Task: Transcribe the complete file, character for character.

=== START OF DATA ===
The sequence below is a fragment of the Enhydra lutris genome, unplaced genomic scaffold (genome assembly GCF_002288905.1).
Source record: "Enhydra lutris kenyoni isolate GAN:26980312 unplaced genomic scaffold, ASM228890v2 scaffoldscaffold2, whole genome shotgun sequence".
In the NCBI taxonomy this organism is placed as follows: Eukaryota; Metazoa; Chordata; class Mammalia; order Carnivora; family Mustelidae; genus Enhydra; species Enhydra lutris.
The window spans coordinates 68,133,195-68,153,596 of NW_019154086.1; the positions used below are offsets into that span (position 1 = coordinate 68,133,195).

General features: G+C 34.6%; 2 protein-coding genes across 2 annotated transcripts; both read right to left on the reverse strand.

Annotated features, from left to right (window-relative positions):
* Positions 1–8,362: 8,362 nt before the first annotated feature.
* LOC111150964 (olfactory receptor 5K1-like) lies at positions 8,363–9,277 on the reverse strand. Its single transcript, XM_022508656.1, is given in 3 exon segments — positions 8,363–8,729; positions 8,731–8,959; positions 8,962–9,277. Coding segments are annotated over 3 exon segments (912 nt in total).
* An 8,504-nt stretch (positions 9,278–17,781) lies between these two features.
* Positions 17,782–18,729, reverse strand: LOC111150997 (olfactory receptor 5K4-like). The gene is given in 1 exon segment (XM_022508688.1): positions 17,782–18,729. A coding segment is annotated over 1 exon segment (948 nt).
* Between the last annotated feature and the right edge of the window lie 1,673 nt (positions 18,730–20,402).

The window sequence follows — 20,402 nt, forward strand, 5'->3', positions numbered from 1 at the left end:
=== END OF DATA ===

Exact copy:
The sequence below is a fragment of the Enhydra lutris genome, unplaced genomic scaffold (genome assembly GCF_002288905.1).
Source record: "Enhydra lutris kenyoni isolate GAN:26980312 unplaced genomic scaffold, ASM228890v2 scaffoldscaffold2, whole genome shotgun sequence".
In the NCBI taxonomy this organism is placed as follows: Eukaryota; Metazoa; Chordata; class Mammalia; order Carnivora; family Mustelidae; genus Enhydra; species Enhydra lutris.
The window spans coordinates 68,133,195-68,153,596 of NW_019154086.1; the positions used below are offsets into that span (position 1 = coordinate 68,133,195).

General features: G+C 34.6%; 2 protein-coding genes across 2 annotated transcripts; both read right to left on the reverse strand.

Annotated features, from left to right (window-relative positions):
* Positions 1–8,362: 8,362 nt before the first annotated feature.
* LOC111150964 (olfactory receptor 5K1-like) lies at positions 8,363–9,277 on the reverse strand. Its single transcript, XM_022508656.1, is given in 3 exon segments — positions 8,363–8,729; positions 8,731–8,959; positions 8,962–9,277. Coding segments are annotated over 3 exon segments (912 nt in total).
* An 8,504-nt stretch (positions 9,278–17,781) lies between these two features.
* Positions 17,782–18,729, reverse strand: LOC111150997 (olfactory receptor 5K4-like). The gene is given in 1 exon segment (XM_022508688.1): positions 17,782–18,729. A coding segment is annotated over 1 exon segment (948 nt).
* Between the last annotated feature and the right edge of the window lie 1,673 nt (positions 18,730–20,402).

The window sequence follows — 20,402 nt, forward strand, 5'->3', positions numbered from 1 at the left end: